Industry

Asset Owners Must Engage to Protect Voting Rights – Railpen

Investors back dual share class restrictions within proposed UK single segment listing regime.  

As more companies go public with dual class share structures (DCSS), asset owners should engage with policymakers and pre-IPO companies to defend shareholder rights, according to Caroline Escott, Senior Investment Manager at UK-based pension fund Railpen (£32 billion AUM). 

“Policymakers around the world are asking investors to be effective stewards of their assets. But, at the same time, there is a gradual dilution of corporate governance safeguards and investor protections,” she told ESG Investor. 

“Voting is a vital tool for expressing the investor voice – a public expression of either sanction or support for a company and its behaviour – but DCSS breaks the link between economic ownership and influence, which can bake in a disincentive for company management to engage with and listen to investors.” 

Companies with a DCSS have two or more types of shares with different voting rights; shares with more voting rights attached to them tend to be held by founders, company executives or early investors.  

Railpen and the Council of Institutional Investors (CII) are co-founders of the Investor Coalition for Equal Votes (ICEV), which was launched in June to campaign to curb the use of DCSS in response to increased regulatory willingness to relax listing rules to improve competitiveness.  

ICEV has published its response to a paper by the UK’s Financial Conduct Authority (FCA), which called for feedback on how it can make the country’s listing regime more effective and competitive. 

Following the findings of the Hill UK Listing Review, the FCA is consulting on the creation of a single segment for equity shares in commercial companies, replacing the current standard and premium listing regimes. 

The FCA asked whether rules it adopted around DCSS last year should be carried across to the single segment regime. The ICEV said it was supportive of this proposal, noting that “while this may reduce flexibility for companies, relative to the requirements of the standard listing segment, we believe it is imperative that the single segment regime has robust protections against long-term use of DCSS”.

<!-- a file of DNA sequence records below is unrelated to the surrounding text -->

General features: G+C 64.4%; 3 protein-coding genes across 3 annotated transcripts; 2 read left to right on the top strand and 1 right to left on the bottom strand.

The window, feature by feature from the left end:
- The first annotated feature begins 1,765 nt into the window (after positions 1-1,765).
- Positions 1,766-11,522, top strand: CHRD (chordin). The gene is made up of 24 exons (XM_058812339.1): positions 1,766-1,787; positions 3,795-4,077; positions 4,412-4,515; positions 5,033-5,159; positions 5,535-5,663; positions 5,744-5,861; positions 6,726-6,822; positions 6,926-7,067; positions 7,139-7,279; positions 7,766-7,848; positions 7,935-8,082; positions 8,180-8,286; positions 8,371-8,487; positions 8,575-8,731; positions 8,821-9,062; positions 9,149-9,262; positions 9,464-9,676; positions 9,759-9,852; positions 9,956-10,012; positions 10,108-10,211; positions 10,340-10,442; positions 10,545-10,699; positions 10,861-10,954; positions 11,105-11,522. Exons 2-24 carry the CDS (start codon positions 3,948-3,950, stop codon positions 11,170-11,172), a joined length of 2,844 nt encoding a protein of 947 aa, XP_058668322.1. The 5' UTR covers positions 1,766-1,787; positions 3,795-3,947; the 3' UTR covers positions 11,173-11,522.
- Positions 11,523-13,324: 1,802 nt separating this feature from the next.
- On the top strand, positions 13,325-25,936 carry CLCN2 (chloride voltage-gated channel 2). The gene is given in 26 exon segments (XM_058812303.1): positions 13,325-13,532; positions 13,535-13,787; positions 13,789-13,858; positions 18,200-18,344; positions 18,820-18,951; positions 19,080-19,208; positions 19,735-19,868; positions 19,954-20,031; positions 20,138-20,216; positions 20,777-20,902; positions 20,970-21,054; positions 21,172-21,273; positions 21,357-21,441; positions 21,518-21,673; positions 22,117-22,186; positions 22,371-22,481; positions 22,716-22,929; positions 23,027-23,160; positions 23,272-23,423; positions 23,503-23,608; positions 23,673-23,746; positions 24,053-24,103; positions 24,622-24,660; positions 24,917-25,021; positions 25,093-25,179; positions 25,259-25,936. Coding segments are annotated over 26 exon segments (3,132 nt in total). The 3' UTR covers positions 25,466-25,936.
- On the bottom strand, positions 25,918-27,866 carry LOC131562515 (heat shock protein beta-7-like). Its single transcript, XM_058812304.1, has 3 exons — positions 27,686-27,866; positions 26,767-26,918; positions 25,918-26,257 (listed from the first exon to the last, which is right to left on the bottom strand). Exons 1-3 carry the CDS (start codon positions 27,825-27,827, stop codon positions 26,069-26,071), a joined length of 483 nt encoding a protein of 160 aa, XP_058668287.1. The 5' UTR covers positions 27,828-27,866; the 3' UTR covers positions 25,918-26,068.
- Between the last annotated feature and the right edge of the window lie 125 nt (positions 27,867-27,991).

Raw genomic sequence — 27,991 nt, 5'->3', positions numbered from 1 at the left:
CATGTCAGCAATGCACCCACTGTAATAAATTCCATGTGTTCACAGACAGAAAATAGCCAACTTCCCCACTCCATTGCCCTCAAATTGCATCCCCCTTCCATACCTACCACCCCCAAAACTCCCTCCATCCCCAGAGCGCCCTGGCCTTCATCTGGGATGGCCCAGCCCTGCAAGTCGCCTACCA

The rules finalised in December allow a targeted form of DCSS within the premium listing segment, with companies required to adhere to a maximum weighted voting ratio of 20:1 and a five-year sunset clause. The latter means that companies going public with a DCSS must transition to a one share, one vote (OSOV) structure within that set timeframe.  

“A reasonable time-based sunset, such as five or seven years, provides an on-ramp for founders to focus on growth and adjust to the pressures of the public markets, while ensuring that owners will ultimately have a mechanism for accountability if change becomes necessary,” said Glenn Davis, CII’s Director of Research. CII is an association promoting the interests of US-based asset owners. 

The OSOV structure is ultimately “the gold standard” for asset owners, including those that are increasingly prioritising ESG-related issues in their engagement, noted Escott. DCSS “is fundamentally damaging” to the ability of asset owners or managers to hold companies accountable on sustainability-related issues, she said. 

Facebook Founder and CEO Mark Zuckerberg controls 58% of the social media giant’s votes. The company has repeatedly been challenged on its governance structure alongside social-related issues, but shareholder resolutions filed at the company have failed to achieve a majority. 

Early-stage engagement 

Use of DCSS is becoming increasingly popular amongst companies going public. 

In the first half of 2021, 24% of US companies launched on public markets had a DCSS, according to research by CII. 

“The coalition wants to engage with these companies that are at a sufficiently early stage in their pre-IPO journey so that we can have influence,” said Escott. 

ICEV also wants to engage with other key players in the IPO infrastructure, including underwriters and law firms, Davis added. 

Railpen and CII’s work with the coalition augments their individual efforts to uphold shareholders’ voting rights. In its 2022 voting policy, Railpen said it would “vote against requests for the creation or continuation of DCSS”. Last year in the US, the CII submitted draft federal legislation that would prohibit the listing of companies with a DCSS without either a sunset clause or the agreement of all shareholders.  

The coalition gives concerned investors the necessary “critical mass” to bolster their engagement efforts in this area, Escott said. 

Over time, the ICEV hopes to expand its membership to other asset owners and asset managers, she added. Current members include the New York City Comptroller’s Office and the Washington State Investment Board. 

Escott said: “This kind of issue is a tough nut to crack. It’s going to be a multi-phase, multi-year campaign. But I hope that other investors increasingly realise just how fundamental equal voting rights are to our ability to be effective and responsible stewards of our assets.” 

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